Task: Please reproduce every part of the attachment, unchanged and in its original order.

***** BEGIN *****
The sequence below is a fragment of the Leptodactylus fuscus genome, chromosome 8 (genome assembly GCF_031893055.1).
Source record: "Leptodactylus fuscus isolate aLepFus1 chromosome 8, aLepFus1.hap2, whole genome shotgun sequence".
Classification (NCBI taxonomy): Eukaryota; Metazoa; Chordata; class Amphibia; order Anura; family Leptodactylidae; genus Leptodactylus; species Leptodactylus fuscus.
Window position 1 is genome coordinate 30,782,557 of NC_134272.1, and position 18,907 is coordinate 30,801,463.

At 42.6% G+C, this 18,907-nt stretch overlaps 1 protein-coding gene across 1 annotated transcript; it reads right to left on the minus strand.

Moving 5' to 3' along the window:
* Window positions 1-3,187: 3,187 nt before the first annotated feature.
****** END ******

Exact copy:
The sequence below is a fragment of the Leptodactylus fuscus genome, chromosome 8 (genome assembly GCF_031893055.1).
Source record: "Leptodactylus fuscus isolate aLepFus1 chromosome 8, aLepFus1.hap2, whole genome shotgun sequence".
Classification (NCBI taxonomy): Eukaryota; Metazoa; Chordata; class Amphibia; order Anura; family Leptodactylidae; genus Leptodactylus; species Leptodactylus fuscus.
Window position 1 is genome coordinate 30,782,557 of NC_134272.1, and position 18,907 is coordinate 30,801,463.

At 42.6% G+C, this 18,907-nt stretch overlaps 1 protein-coding gene across 1 annotated transcript; it reads right to left on the minus strand.

Moving 5' to 3' along the window:
* Window positions 1-3,187: 3,187 nt before the first annotated feature.